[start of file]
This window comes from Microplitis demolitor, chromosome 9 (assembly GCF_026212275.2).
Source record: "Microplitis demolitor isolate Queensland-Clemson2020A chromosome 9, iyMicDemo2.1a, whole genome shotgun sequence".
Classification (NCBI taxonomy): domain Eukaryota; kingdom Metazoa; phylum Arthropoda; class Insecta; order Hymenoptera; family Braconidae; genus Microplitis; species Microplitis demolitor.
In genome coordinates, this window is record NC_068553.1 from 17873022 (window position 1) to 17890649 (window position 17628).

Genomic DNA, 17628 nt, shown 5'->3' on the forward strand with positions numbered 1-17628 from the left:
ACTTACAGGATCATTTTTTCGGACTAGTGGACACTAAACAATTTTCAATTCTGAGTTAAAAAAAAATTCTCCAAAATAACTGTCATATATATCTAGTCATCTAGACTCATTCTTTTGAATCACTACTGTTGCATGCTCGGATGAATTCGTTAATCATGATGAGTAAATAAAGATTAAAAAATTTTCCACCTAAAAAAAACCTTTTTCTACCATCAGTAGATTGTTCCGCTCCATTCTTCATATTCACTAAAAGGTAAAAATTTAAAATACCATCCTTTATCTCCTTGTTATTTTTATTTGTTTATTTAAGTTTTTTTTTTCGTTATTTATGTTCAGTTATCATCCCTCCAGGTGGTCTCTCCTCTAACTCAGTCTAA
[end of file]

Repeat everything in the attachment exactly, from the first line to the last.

This window comes from Microplitis demolitor, chromosome 9 (assembly GCF_026212275.2).
Source record: "Microplitis demolitor isolate Queensland-Clemson2020A chromosome 9, iyMicDemo2.1a, whole genome shotgun sequence".
Classification (NCBI taxonomy): domain Eukaryota; kingdom Metazoa; phylum Arthropoda; class Insecta; order Hymenoptera; family Braconidae; genus Microplitis; species Microplitis demolitor.
In genome coordinates, this window is record NC_068553.1 from 17873022 (window position 1) to 17890649 (window position 17628).

Genomic DNA, 17628 nt, shown 5'->3' on the forward strand with positions numbered 1-17628 from the left:
ACTTACAGGATCATTTTTTCGGACTAGTGGACACTAAACAATTTTCAATTCTGAGTTAAAAAAAAATTCTCCAAAATAACTGTCATATATATCTAGTCATCTAGACTCATTCTTTTGAATCACTACTGTTGCATGCTCGGATGAATTCGTTAATCATGATGAGTAAATAAAGATTAAAAAATTTTCCACCTAAAAAAAACCTTTTTCTACCATCAGTAGATTGTTCCGCTCCATTCTTCATATTCACTAAAAGGTAAAAATTTAAAATACCATCCTTTATCTCCTTGTTATTTTTATTTGTTTATTTAAGTTTTTTTTTTCGTTATTTATGTTCAGTTATCATCCCTCCAGGTGGTCTCTCCTCTAACTCAGTCTAA